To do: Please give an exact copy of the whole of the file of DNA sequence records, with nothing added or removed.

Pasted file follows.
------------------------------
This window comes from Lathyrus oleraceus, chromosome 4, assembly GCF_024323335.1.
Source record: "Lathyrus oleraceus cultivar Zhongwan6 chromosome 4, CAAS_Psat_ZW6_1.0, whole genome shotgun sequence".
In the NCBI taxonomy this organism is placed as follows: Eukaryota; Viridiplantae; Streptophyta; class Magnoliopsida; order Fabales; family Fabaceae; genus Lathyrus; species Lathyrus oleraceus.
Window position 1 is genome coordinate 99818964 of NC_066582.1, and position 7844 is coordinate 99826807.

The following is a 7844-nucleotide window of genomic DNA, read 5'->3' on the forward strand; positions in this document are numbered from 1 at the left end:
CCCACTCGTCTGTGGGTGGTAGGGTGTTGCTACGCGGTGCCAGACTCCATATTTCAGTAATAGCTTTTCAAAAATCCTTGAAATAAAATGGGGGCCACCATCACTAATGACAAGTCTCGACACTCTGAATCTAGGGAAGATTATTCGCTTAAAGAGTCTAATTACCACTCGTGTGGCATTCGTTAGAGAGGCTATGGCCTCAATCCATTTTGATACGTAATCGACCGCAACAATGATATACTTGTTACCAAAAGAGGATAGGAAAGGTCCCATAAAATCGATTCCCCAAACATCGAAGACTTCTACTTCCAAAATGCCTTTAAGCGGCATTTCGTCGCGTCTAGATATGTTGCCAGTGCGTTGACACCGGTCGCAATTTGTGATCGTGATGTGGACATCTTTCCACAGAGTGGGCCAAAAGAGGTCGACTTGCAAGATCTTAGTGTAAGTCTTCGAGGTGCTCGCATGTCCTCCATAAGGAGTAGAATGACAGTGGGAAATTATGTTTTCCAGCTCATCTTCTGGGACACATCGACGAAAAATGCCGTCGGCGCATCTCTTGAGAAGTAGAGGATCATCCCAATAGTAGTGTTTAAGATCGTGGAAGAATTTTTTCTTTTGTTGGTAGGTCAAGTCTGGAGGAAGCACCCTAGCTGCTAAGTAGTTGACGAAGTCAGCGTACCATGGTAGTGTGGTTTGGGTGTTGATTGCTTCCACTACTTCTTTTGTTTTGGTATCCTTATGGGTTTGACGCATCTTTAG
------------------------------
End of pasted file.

This window comes from Lathyrus oleraceus, chromosome 4, assembly GCF_024323335.1.
Source record: "Lathyrus oleraceus cultivar Zhongwan6 chromosome 4, CAAS_Psat_ZW6_1.0, whole genome shotgun sequence".
In the NCBI taxonomy this organism is placed as follows: Eukaryota; Viridiplantae; Streptophyta; class Magnoliopsida; order Fabales; family Fabaceae; genus Lathyrus; species Lathyrus oleraceus.
Window position 1 is genome coordinate 99818964 of NC_066582.1, and position 7844 is coordinate 99826807.

The following is a 7844-nucleotide window of genomic DNA, read 5'->3' on the forward strand; positions in this document are numbered from 1 at the left end:
CCCACTCGTCTGTGGGTGGTAGGGTGTTGCTACGCGGTGCCAGACTCCATATTTCAGTAATAGCTTTTCAAAAATCCTTGAAATAAAATGGGGGCCACCATCACTAATGACAAGTCTCGACACTCTGAATCTAGGGAAGATTATTCGCTTAAAGAGTCTAATTACCACTCGTGTGGCATTCGTTAGAGAGGCTATGGCCTCAATCCATTTTGATACGTAATCGACCGCAACAATGATATACTTGTTACCAAAAGAGGATAGGAAAGGTCCCATAAAATCGATTCCCCAAACATCGAAGACTTCTACTTCCAAAATGCCTTTAAGCGGCATTTCGTCGCGTCTAGATATGTTGCCAGTGCGTTGACACCGGTCGCAATTTGTGATCGTGATGTGGACATCTTTCCACAGAGTGGGCCAAAAGAGGTCGACTTGCAAGATCTTAGTGTAAGTCTTCGAGGTGCTCGCATGTCCTCCATAAGGAGTAGAATGACAGTGGGAAATTATGTTTTCCAGCTCATCTTCTGGGACACATCGACGAAAAATGCCGTCGGCGCATCTCTTGAGAAGTAGAGGATCATCCCAATAGTAGTGTTTAAGATCGTGGAAGAATTTTTTCTTTTGTTGGTAGGTCAAGTCTGGAGGAAGCACCCTAGCTGCTAAGTAGTTGACGAAGTCAGCGTACCATGGTAGTGTGGTTTGGGTGTTGATTGCTTCCACTACTTCTTTTGTTTTGGTATCCTTATGGGTTTGACGCATCTTTAG